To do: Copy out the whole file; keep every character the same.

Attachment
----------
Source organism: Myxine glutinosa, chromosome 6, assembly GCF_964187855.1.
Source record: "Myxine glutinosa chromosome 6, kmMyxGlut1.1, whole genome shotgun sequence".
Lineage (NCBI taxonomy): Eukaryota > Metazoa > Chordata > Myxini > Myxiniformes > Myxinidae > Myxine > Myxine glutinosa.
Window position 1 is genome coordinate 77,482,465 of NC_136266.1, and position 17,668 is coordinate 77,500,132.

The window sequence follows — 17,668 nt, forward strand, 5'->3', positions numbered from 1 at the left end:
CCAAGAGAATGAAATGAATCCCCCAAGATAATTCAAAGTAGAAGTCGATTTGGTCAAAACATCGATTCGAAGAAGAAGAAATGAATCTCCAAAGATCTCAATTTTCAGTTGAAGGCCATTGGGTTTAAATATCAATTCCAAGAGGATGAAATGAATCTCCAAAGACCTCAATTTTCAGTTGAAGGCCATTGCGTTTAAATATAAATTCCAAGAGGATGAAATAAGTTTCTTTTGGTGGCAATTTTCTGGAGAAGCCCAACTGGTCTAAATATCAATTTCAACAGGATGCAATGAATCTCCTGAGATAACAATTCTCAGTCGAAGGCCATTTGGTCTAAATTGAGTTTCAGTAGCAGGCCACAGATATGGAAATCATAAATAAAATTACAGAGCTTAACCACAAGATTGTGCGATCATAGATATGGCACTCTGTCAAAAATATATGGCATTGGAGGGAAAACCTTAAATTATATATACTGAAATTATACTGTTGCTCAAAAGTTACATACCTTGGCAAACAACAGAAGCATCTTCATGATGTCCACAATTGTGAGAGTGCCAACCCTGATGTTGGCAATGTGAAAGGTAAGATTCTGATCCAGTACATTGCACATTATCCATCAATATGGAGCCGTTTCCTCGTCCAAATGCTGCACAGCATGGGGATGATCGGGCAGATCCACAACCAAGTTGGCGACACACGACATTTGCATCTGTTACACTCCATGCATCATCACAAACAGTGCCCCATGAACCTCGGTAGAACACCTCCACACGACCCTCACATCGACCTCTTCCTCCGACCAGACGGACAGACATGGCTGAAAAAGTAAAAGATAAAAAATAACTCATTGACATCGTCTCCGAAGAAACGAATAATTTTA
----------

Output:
Source organism: Myxine glutinosa, chromosome 6, assembly GCF_964187855.1.
Source record: "Myxine glutinosa chromosome 6, kmMyxGlut1.1, whole genome shotgun sequence".
Lineage (NCBI taxonomy): Eukaryota > Metazoa > Chordata > Myxini > Myxiniformes > Myxinidae > Myxine > Myxine glutinosa.
Window position 1 is genome coordinate 77,482,465 of NC_136266.1, and position 17,668 is coordinate 77,500,132.

The window sequence follows — 17,668 nt, forward strand, 5'->3', positions numbered from 1 at the left end:
CCAAGAGAATGAAATGAATCCCCCAAGATAATTCAAAGTAGAAGTCGATTTGGTCAAAACATCGATTCGAAGAAGAAGAAATGAATCTCCAAAGATCTCAATTTTCAGTTGAAGGCCATTGGGTTTAAATATCAATTCCAAGAGGATGAAATGAATCTCCAAAGACCTCAATTTTCAGTTGAAGGCCATTGCGTTTAAATATAAATTCCAAGAGGATGAAATAAGTTTCTTTTGGTGGCAATTTTCTGGAGAAGCCCAACTGGTCTAAATATCAATTTCAACAGGATGCAATGAATCTCCTGAGATAACAATTCTCAGTCGAAGGCCATTTGGTCTAAATTGAGTTTCAGTAGCAGGCCACAGATATGGAAATCATAAATAAAATTACAGAGCTTAACCACAAGATTGTGCGATCATAGATATGGCACTCTGTCAAAAATATATGGCATTGGAGGGAAAACCTTAAATTATATATACTGAAATTATACTGTTGCTCAAAAGTTACATACCTTGGCAAACAACAGAAGCATCTTCATGATGTCCACAATTGTGAGAGTGCCAACCCTGATGTTGGCAATGTGAAAGGTAAGATTCTGATCCAGTACATTGCACATTATCCATCAATATGGAGCCGTTTCCTCGTCCAAATGCTGCACAGCATGGGGATGATCGGGCAGATCCACAACCAAGTTGGCGACACACGACATTTGCATCTGTTACACTCCATGCATCATCACAAACAGTGCCCCATGAACCTCGGTAGAACACCTCCACACGACCCTCACATCGACCTCTTCCTCCGACCAGACGGACAGACATGGCTGAAAAAGTAAAAGATAAAAAATAACTCATTGACATCGTCTCCGAAGAAACGAATAATTTTA